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How not to rm yourself

The rm command is inherently dangerous and should not be used directly. It can at worst let you accidentally remove everything. Here's how you can protect you from yourself.

Use trash-cli

The trash-cli command-line app will move stuff to the trash instead of permanently deleting it:

$ npm install --global trash-cli
$ trash unicorn.png rainbow.png

Works on macOS, Linux, Windows. Requires Node.js.

Safeguard rm

Even though you don't use rm directly, external scripts most likely will. There are some things you can do to safeguard this:

  • Alias rm to its interactive mode rm -i. Just doing this step is not enough as -f overrides -i.

    If you only want to alias rm in your interactive shell (and not in scripts), just add alias rm='rm -i' to your .bashrc or .zshrc.

    If you want to force scripts to use rm -i as well, follow these steps depending on which shell you're using:

    bash:

    • Add alias rm='rm -i' to your .bashrc.
    • Create a file called .bashenv in your home directory with shopt -s expand_aliases and source .bashrc.
    • In your .bashrc, add export BASH_ENV='~/.bashenv'.

    zsh: If you use zsh and want rm to be aliased in bash scripts, zsh scripts and your own interactive z shell, we have to jump through some more hoops:

    • Create a file called .common_profile in your home directory with alias rm='rm -i'
    • Create a file called .bashenv in your home directory with source ~/.common_profile and shopt -s expand_aliases.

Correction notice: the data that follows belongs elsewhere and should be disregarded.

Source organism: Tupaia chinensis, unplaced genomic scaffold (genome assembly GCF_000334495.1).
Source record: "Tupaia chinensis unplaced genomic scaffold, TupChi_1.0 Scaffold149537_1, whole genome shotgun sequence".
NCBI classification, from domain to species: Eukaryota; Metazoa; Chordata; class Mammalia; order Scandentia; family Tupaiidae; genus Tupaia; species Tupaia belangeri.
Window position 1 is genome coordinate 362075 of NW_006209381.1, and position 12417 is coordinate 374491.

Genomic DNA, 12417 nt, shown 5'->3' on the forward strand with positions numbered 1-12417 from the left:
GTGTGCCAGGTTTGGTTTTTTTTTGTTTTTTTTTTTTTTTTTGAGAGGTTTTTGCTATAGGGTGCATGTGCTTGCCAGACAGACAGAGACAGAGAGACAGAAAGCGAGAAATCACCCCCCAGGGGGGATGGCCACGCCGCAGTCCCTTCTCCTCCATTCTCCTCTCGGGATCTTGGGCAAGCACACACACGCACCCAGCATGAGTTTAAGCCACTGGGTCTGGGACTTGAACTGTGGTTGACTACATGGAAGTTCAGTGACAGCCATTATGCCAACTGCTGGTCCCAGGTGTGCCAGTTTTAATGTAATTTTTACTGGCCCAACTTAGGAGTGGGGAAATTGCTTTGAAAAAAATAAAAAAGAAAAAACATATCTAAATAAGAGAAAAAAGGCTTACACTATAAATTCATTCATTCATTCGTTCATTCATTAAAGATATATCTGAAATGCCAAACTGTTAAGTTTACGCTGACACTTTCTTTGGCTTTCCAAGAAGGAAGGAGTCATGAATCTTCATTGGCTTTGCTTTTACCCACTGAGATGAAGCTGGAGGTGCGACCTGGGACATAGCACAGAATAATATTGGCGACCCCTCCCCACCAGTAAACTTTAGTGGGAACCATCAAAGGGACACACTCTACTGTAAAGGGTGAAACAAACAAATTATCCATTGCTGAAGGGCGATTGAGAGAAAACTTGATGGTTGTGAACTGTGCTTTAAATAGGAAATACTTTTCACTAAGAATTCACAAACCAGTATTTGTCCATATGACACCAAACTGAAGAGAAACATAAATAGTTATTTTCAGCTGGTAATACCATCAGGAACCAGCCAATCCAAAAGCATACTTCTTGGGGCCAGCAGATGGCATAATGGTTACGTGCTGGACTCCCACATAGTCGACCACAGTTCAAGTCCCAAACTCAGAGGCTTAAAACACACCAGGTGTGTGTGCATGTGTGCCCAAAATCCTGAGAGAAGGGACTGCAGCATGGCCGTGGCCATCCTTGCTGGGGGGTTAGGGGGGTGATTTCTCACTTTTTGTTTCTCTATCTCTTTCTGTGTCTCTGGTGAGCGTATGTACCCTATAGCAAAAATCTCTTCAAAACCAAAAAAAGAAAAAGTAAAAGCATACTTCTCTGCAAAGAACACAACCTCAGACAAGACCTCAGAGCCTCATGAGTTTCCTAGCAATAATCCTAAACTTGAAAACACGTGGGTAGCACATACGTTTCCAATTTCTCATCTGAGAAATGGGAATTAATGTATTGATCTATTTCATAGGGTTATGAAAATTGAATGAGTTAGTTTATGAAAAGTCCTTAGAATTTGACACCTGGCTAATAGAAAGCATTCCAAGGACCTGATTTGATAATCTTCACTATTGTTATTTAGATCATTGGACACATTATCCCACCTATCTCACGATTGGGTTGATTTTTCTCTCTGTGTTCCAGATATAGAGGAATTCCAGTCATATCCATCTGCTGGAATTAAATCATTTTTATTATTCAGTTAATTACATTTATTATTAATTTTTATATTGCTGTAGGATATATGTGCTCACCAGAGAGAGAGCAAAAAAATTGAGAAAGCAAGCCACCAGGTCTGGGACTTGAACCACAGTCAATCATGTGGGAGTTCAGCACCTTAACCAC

• Create a file called .zshenv in your home directory alongside .bashenv and add source ~/.common_profile.
    • Finally, in your .zshrc add source ~/.common_profile and export BASH_ENV='~/.bashenv'. Your .common_profile, .bashenv, .zshenv and .zshrc should end up looking like this.
  • Install coreutils which includes a newer version of rm with the flag --preserve-root which is enabled by default and will prevent you from removing root. macOS: brew install coreutils Linux: Included by default.

    With this version of rm you can also choose to switch from alias rm='rm -i' to alias rm='rm -I' which is similar:

    -I prompt once before removing more than three files, or when removing recursively. Less intrusive than -i, while still giving protection against most mistakes.

  • Install safe-rm which will let you set off-limits directories.

  • ZSH users can also do the following:

    • Put unsetopt RM_STAR_SILENT in your .zshrc, which will make it ask you before executing rm with a star rm folder/*.

    • Put setopt RM_STAR_WAIT in your .zshrc, which will make it wait 10 seconds until executing rm with a star rm folder/*.

  • Always backup your system.